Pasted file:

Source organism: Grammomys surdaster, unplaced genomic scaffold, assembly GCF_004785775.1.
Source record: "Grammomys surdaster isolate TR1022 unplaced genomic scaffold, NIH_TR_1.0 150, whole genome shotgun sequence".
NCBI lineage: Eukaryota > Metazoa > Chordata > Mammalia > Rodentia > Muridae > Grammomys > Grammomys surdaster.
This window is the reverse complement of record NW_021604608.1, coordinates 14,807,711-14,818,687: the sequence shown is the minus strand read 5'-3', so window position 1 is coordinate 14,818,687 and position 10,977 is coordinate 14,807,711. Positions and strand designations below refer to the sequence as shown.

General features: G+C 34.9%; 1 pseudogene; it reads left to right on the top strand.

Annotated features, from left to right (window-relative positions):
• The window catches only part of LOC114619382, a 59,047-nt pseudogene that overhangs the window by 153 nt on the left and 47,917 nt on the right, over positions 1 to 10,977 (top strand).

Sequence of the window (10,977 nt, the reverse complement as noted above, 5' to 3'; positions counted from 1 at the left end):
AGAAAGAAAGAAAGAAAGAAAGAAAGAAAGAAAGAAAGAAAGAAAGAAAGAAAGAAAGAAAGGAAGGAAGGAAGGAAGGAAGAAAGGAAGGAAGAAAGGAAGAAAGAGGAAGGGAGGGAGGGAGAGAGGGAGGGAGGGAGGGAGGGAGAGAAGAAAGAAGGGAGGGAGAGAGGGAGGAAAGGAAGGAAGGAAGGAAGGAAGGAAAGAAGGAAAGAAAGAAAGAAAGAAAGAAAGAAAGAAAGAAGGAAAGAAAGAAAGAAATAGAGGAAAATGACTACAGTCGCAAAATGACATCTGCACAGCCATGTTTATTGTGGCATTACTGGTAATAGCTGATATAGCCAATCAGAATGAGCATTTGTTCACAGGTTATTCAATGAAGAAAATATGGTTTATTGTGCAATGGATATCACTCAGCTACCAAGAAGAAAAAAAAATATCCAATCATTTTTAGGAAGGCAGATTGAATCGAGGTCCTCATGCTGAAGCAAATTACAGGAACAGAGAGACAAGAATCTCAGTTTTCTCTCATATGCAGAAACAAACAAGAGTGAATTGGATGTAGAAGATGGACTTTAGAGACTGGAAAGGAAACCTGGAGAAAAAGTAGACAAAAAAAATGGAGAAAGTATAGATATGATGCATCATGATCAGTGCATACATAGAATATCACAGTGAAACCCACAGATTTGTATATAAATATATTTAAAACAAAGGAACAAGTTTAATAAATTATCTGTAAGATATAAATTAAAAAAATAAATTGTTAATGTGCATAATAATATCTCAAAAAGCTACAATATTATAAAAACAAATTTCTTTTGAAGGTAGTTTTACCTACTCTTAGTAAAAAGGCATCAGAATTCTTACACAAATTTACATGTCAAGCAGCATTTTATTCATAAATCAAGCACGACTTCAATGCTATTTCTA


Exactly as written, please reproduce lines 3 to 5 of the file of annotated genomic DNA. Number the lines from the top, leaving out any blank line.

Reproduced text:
NCBI lineage: Eukaryota > Metazoa > Chordata > Mammalia > Rodentia > Muridae > Grammomys > Grammomys surdaster.
This window is the reverse complement of record NW_021604608.1, coordinates 14,807,711-14,818,687: the sequence shown is the minus strand read 5'-3', so window position 1 is coordinate 14,818,687 and position 10,977 is coordinate 14,807,711. Positions and strand designations below refer to the sequence as shown.

General features: G+C 34.9%; 1 pseudogene; it reads left to right on the top strand.